SOUND AND MUSIC: 8/10. The music is great. The sound is average. The voice acting is terrible. Let's deal with music first. The music is appropriate wherever you go, and, in most cases, catchy. When in Delfino Plaza, a happy, guitar-based theme plays, which is VERY catchy, despite the complaints from a few people. (I'm not even sure what they're complaining about, but they don't seem to like it for some reason.) A watery paradise with towering rock pillars and ancient ruins and structures has a peaceful, relaxed tune. A raging volcano, the lair of some dangerous beast, has a dangerous, threatening tune. Beaches have tropical, lay-back-and-get-a-tan music. The music of all stages are remixed versions of the main tune. You should definitely enjoy the music.
The sound effects are nothing special. They're not bad, but there isn't much to say about them. Mario lets out one of his yelps whenever he jumps, which is always fun to hear. Some other sounds are ropes bouncing, birds chirping, coins being collected, enemies being squashed by your jumps, landing from a long fall, swimming, spraying water with FLUDD, and other noises. They do sound completely nice and appropriate, so I don't think you can complain about them.
Now for the final part: Voice acting. I'm sure if you ask any of the reviewers here, they'll tell you the same thing: It stinks. Even the ones writing positive reviews for the game will tell you that. Mario, silent protagonist, doesn't speak (thank goodness). Toadsworth is okay. He's actually a voice actor that isn't painful to listen to. The Toads have high-pitched, throaty voices which are cool and annoying all at once. The true-identity-of-Shadow-Mario's voice is okay. Pretty throaty and high-pitched--not like the Toads, mind you--but I wouldn't call it too bad. Another big villain who appears doesn't seem to sound like it should. Such a big guy should have a deep, booming voice, but it sounds like a man with a fairly high-pitched voice trying to pretend like he's got a deep voice. And then, finally, the one who you turn your volume off for...Peach. She is not just bad. She is painful. Sweet, delicate princesses have soft, gentle voices, right? Yes, true. But Peach kind of takes it to the extreme. Her voice is SO soft and gentle, it's like a dreamy whisper. Go on, talk in a dreamy whisper. You see how bad you would sound if you were to talk like that all the time? Well, that's what Peach sounds like, every time she talks. She is almost wheezing, for crying out loud! Next time, can you please give Peach a normal voice? Like a normal princess? If you want to hear Peach's voice, go type something in on YouTube. Then you will know the horror I speak of. (Just beware of spoilers.)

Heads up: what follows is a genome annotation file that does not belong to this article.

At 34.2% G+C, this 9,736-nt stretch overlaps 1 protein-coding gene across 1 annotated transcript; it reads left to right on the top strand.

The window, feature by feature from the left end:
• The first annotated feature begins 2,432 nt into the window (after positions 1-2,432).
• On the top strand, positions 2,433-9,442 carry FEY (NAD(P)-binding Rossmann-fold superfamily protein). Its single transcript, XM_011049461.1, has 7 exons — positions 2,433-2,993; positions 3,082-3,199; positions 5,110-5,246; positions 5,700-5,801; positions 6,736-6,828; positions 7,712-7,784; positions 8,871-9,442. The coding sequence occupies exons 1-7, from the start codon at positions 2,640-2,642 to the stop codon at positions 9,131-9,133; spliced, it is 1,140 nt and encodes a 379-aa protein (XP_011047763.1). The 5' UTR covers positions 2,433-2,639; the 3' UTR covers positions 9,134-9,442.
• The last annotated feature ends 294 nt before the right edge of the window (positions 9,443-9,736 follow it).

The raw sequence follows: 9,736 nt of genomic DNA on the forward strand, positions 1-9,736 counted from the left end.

GAMEPLAY: 8/10. Yes, the part people complain about most in just about any game. If you have played Super Mario 64 (or gone ahead and played Super Mario Galaxy), you will be familiar with how this game works. Like in Super Mario 64, 120 Shine Sprites have been scattered throughout the island. You are to collect them all. Also like Super Mario 64, you don't need all of them to beat the final boss; in this case, a minimum of 50 (although there's more to it than just collecting 50 Shine Sprites in this game). Where do you get the Shine Sprites? The most basic way is to enter stages and get the Shine Sprites. There are 8 Shine Sprites per stage (not counting hidden ones or ones you get by collecting 100 coins). Unfortunately, there are only 7 stages, compared to 64's 15. This is the base of a lot of players' complaints: There aren't many stages. You can also find Shine Sprites around Delfino Plaza. To get the Shine Sprites in stages, you must undergo "episodes." These are little miniature missions that could involve a number of things. Once you complete that thing, you can get your Shine Sprite. These missions may involve beating a boss, getting from point A to point B, collecting 8 red coins, racing a moron wearing purple, and doing Secret levels. These "Secret levels" are both very fun and very frustrating. To get to them, you have to access them from inside the stage. The Secret levels involve shapes, cubes, blocks, trampolines, and, sometimes, enemies, that you must bypass--all without the help of FLUDD. (We'll get to FLUDD in a minute). The background is often more like wallpaper or things drawn with crayons, just to give it more of a strange effect. Unlike Super Mario 64, you can rarely skip one episode to do one ahead of it; it's pretty linear.